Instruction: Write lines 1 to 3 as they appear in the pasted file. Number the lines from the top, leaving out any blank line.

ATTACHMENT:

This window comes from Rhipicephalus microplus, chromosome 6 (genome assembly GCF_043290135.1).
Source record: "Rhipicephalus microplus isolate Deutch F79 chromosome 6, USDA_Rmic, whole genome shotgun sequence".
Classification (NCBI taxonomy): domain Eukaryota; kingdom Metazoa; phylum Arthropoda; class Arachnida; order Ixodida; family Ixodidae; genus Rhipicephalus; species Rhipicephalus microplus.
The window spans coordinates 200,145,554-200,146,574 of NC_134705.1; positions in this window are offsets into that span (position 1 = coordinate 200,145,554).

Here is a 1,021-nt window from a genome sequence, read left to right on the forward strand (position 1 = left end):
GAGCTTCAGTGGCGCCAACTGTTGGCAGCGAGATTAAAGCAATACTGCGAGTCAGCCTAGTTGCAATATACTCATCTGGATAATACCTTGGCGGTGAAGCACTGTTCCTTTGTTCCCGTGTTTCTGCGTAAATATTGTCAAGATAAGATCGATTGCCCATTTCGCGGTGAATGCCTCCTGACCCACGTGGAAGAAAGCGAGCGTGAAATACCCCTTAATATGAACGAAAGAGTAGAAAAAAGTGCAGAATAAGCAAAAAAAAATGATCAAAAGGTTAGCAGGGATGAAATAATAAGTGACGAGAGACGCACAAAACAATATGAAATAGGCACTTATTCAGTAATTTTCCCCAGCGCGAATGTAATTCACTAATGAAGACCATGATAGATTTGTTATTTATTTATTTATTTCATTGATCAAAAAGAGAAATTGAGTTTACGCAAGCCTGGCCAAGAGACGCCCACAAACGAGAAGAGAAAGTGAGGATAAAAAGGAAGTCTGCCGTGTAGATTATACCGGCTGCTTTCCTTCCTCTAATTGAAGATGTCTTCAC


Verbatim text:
This window comes from Rhipicephalus microplus, chromosome 6 (genome assembly GCF_043290135.1).
Source record: "Rhipicephalus microplus isolate Deutch F79 chromosome 6, USDA_Rmic, whole genome shotgun sequence".
Classification (NCBI taxonomy): domain Eukaryota; kingdom Metazoa; phylum Arthropoda; class Arachnida; order Ixodida; family Ixodidae; genus Rhipicephalus; species Rhipicephalus microplus.